by Dusty McGehee
In all my years of hunting, I’ve never heard of a piano being the cause of the death of a deer, but it’s 2021 and nothing surprises me at this point. Let me introduce you to my cousin and his piano and how this was possible.
Jack Archer McGehee is a 7-year-old boy from Ruston who is in first grade at A.E Phillips. If Archer is part of your name, your destined to be a great hunter and little Jack is. Jack has quite the hunting resume’ thus far with six deer under his belt and has all of the characteristics to be an apex predator. His father, Jeff, describes him as calm natured, extremely patient, with a high pain tolerance. He recently survived a water moccasin snake bite to his foot, yet he still insists on going shoeless.
Jack is also a talented pianist; I’ve had the pleasure of hearing him tickling the ivories several times. He and his three sisters get lessons every Thursday morning before school. Their instructor Jeanne Patterson goes to the McGehee home at 5:50 a.m. Jack volunteered to take the earliest shift, beginning his lesson at 5:55 a.m.. Why would he do such a thing? It’s simple if you ask Jack; it’s to prepare him to get up early for hunting season.
The story of Jack and the piano buck begins on opening morning of rifle season in Lincoln Parish. Jeff and Jack were hunting my favorite stand in the area, “the far hill” at The Calloway Place. Jack planned on shooting the first thing that walked out. Within the first five minutes a nice 8-point came out, but Jack was shaking too bad to make an ethical shot. Jack asked his dad “Why am I shaking?” Jeff asked, “Are you cold?” To which he responded “NO! I DON’T GET COLD!” Jack had a classic case of buck fever.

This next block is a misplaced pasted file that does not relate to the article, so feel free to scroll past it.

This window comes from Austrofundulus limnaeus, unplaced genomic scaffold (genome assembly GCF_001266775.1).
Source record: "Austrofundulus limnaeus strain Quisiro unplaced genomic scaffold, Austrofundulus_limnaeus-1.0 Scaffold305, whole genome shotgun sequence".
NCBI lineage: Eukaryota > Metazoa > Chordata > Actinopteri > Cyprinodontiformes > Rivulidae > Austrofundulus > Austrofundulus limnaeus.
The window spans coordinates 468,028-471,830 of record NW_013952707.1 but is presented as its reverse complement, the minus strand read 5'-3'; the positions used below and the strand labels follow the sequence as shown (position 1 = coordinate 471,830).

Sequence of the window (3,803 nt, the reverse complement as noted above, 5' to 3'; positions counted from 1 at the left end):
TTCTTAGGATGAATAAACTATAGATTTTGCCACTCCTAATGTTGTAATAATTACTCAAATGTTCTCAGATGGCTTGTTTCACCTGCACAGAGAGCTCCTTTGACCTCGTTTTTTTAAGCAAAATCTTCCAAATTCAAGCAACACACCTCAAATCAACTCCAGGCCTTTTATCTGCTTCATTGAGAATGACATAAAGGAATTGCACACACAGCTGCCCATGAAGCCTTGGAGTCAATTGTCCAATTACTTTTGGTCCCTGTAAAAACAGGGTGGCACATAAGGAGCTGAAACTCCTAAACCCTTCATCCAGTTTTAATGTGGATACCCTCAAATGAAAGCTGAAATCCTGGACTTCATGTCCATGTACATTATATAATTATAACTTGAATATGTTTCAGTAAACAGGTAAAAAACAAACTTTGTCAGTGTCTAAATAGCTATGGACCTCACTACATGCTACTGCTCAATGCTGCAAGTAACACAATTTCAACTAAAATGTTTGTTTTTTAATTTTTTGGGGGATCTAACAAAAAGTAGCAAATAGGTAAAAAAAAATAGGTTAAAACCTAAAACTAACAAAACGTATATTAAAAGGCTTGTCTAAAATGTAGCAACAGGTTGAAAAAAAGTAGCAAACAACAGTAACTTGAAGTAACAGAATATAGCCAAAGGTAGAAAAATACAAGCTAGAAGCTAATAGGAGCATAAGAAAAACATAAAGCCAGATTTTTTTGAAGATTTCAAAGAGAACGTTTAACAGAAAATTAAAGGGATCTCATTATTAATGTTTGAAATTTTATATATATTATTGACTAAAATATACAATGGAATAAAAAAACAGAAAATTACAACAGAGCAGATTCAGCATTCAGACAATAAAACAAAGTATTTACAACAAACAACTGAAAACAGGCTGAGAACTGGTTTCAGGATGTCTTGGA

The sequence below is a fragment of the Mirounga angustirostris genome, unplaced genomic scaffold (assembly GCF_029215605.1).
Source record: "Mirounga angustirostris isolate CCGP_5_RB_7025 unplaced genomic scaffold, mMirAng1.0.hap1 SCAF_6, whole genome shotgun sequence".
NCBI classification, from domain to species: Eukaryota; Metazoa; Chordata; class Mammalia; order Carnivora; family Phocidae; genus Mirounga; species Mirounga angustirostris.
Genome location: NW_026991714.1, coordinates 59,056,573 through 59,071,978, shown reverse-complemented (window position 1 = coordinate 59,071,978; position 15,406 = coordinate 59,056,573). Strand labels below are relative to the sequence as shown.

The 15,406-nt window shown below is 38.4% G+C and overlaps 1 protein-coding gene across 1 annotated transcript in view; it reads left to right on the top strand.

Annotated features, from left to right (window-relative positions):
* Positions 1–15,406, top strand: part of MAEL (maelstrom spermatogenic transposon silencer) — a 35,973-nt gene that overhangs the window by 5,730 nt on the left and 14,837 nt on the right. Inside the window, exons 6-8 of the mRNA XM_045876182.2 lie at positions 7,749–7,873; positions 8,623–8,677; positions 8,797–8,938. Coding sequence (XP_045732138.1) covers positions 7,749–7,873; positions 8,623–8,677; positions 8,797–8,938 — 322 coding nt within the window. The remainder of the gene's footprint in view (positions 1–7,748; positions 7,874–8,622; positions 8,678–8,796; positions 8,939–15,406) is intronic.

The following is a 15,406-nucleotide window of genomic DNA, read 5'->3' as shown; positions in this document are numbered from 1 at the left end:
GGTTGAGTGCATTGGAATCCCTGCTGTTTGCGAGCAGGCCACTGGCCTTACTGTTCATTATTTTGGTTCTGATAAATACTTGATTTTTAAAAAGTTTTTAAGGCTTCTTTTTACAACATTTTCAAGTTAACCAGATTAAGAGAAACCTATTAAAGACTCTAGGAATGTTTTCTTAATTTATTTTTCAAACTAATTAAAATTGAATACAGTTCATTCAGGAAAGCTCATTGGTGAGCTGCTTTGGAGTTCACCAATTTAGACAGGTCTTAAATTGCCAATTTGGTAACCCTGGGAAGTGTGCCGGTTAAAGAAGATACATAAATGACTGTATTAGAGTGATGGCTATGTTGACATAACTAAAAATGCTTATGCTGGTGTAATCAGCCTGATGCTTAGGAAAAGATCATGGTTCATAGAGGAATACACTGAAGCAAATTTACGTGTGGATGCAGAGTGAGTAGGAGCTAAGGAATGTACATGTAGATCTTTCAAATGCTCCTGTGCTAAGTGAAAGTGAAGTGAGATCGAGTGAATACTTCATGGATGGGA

Jack was upset at this missed opportunity, but the morning was still young. Over the course of the morning, they saw 17 deer, seven of those being bucks. At 9:45 a.m., Jack finally lines up the crosshairs on a 5-point, composes himself, and makes the shot. The smoke hadn’t even cleared when they look down the highline and a monster appears. The biggest buck either of the McGehee team has ever laid eyes on in Lincoln Parish was now out in all his glory. Jeff wasn’t sure what to do. The hunter instinct in him thought for a split second that he might need to shoot, but then the fatherly instinct took over and the decision was made. That was now “Jack’s buck”. They watched the buck casually cross the high line right-of-way, and as soon as he was entering the woods, Jack yells “Let’s go get my buck!” Jack’s shot had been true, and they easily recovered his buck.
The monster buck now dominated their thoughts; Jack talked about him all the time. Jeff was going to do everything in his power to get Jack another opportunity at this giant. Jeff would drive from his workplace in Arcadia to Downsville twice a week to put out feed at the far hill. They hunted him the following weekend, but he didn’t show. The next weekend was opening day at Spring Bayou (family property in Madison Parish), and if you know anything about the McGehee family, that day is a huge deal, but Jack and Jeff were committed. They were no shows at Spring Bayou that weekend, and unfortunately the buck was as well at The Calloway Place.
Fast forward two weeks. Jeff fully planned on making the trip to Spring Bayou, but he had forgotten something pretty important. Jack and his three sisters had a Christmas piano recital, which meant they would be staying in town. After the recital, they were dead set on going hunting so they rushed back to the far hill stand.